3.3.6.5. Node labels

Custom node labels are created by Red Hat during node creation and cannot be changed on Red Hat OpenShift Service on AWS clusters at this time. However, custom labels are supported when creating new machine pools.

3.3.6.6. OpenShift version

Red Hat OpenShift Service on AWS is run as a service and is kept up to date with the latest OpenShift Container Platform version. Upgrade scheduling to the latest version is available.

3.3.6.7. Upgrades

Upgrades can be scheduled using the rosa CLI utility or through OpenShift Cluster Manager.

See the Red Hat OpenShift Service on AWS Life Cycle for more information on the upgrade policy and procedures.

3.3.6.8. Windows Containers

Red Hat OpenShift support for Windows Containers is not available on Red Hat OpenShift Service on AWS at this time.

3.3.6.9. Container engine

Red Hat OpenShift Service on AWS runs on OpenShift 4 and uses CRI-O as the only available container engine.

3.3.6.10. Operating system

Red Hat OpenShift Service on AWS runs on OpenShift 4 and uses Red Hat CoreOS as the operating system for all control plane and worker nodes.

3.3.6.11. Red Hat Operator support

Red Hat workloads typically refer to Red Hat-provided Operators made available through Operator Hub. Red Hat workloads are not managed by the Red Hat SRE team, and must be deployed on worker nodes. These Operators may require additional Red Hat subscriptions, and may incur additional cloud infrastructure costs. Examples of these Red Hat-provided Operators are:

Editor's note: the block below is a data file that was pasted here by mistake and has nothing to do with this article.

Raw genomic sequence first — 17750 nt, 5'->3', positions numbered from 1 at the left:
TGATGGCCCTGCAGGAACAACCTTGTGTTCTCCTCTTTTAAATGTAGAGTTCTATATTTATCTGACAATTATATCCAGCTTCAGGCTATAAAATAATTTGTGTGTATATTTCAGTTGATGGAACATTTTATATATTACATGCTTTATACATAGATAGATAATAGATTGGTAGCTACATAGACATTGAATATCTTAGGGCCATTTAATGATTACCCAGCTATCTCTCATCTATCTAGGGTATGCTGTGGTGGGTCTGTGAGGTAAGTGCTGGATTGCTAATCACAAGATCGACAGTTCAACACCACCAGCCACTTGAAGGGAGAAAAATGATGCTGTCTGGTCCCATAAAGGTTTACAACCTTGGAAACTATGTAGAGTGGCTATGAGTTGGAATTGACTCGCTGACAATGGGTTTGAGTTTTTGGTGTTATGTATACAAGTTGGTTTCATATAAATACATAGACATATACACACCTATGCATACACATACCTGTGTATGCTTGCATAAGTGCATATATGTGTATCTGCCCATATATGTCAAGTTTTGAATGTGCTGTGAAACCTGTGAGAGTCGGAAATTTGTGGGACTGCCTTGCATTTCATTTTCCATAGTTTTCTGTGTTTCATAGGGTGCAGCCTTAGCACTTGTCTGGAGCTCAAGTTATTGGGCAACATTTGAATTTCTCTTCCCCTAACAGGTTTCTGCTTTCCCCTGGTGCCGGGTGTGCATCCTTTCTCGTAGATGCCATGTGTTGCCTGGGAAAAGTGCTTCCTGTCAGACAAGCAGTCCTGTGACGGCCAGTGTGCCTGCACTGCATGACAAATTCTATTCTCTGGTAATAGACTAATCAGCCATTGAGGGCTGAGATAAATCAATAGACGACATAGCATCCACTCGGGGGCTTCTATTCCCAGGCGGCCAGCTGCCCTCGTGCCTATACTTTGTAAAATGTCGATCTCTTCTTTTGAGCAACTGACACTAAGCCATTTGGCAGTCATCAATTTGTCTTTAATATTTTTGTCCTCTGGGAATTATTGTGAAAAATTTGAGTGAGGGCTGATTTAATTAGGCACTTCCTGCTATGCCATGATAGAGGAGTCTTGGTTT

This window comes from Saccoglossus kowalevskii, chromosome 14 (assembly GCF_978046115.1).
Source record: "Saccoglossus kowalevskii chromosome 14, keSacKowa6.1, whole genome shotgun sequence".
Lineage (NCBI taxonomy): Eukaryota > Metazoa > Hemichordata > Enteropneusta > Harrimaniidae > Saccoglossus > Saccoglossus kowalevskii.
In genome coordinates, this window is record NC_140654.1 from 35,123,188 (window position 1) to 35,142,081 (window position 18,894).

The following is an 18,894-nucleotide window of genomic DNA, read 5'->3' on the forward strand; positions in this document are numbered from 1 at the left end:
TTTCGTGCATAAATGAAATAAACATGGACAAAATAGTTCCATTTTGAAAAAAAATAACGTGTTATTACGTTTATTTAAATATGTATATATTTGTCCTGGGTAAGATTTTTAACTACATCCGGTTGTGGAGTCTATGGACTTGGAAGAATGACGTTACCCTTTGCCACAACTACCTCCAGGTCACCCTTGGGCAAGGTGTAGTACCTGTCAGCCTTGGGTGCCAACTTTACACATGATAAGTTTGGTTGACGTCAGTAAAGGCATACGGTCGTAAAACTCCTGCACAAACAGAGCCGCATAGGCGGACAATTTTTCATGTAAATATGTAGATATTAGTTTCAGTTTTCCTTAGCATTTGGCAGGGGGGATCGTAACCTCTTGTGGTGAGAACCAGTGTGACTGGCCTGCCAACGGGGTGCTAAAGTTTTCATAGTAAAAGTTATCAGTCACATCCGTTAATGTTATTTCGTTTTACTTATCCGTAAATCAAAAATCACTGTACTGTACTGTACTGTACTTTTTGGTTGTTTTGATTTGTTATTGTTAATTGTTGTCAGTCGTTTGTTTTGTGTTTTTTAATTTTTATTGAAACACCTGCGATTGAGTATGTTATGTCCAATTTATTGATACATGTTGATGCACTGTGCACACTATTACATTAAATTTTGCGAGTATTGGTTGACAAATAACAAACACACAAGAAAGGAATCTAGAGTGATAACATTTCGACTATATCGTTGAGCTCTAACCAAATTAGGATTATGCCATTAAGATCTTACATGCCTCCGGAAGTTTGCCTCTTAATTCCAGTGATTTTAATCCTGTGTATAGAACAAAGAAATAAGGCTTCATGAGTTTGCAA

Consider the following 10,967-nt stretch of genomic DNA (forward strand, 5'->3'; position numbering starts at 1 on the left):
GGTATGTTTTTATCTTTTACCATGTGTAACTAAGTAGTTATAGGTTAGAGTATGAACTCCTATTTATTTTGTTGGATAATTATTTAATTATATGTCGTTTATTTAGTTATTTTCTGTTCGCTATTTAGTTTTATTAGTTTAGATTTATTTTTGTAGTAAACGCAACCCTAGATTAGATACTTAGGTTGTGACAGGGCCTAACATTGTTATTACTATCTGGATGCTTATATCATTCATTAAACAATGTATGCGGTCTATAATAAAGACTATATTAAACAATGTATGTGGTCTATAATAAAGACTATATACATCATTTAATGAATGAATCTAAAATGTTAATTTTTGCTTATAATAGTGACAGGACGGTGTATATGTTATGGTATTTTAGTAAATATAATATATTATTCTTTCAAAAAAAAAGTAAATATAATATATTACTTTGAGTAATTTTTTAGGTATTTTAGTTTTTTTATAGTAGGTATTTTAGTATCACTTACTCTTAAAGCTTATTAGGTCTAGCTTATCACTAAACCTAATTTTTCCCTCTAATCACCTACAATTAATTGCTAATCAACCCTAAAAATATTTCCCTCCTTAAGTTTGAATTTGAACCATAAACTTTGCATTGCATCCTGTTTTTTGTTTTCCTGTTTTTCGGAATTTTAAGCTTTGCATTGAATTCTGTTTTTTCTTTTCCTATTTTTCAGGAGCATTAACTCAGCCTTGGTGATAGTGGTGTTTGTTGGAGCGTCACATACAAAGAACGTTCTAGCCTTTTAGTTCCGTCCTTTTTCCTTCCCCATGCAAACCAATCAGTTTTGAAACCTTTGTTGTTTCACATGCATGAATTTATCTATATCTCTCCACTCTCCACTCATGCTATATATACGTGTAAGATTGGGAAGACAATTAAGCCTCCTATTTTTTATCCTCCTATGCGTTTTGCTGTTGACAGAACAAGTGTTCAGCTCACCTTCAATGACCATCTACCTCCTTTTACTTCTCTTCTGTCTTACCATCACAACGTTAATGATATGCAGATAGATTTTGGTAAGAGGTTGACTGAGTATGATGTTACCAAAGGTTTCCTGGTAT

• Red Hat Quay
  • Red Hat Advanced Cluster Management
  • Red Hat Advanced Cluster Security
  • Red Hat OpenShift Service Mesh
  • OpenShift Serverless
  • Red Hat OpenShift Logging
  • Red Hat OpenShift Pipelines

3.3.6.12. Kubernetes Operator support

All Operators listed in the Operator Hub marketplace should be available for installation. These operators are considered customer workloads, and are not monitored by Red Hat SRE.

3.3.7. Security

This section provides information about the service definition for Red Hat OpenShift Service on AWS security.

3.3.7.1. Authentication provider

Authentication for the cluster can be configured using either OpenShift Cluster Manager or cluster creation process or using the rosa CLI. Red Hat OpenShift Service on AWS is not an identity provider, and all access to the cluster must be managed by the customer as part of their integrated solution. The use of multiple identity providers provisioned at the same time is supported. The following identity providers are supported:

  • GitHub or GitHub Enterprise
  • GitLab
  • Google
  • LDAP
  • OpenID Connect

3.3.7.2. Privileged containers

Privileged containers are available for users with the cluster-admin role. Usage of privileged containers as cluster-admin is subject to the responsibilities and exclusion notes in the Red Hat Enterprise Agreement Appendix 4 (Online Subscription Services).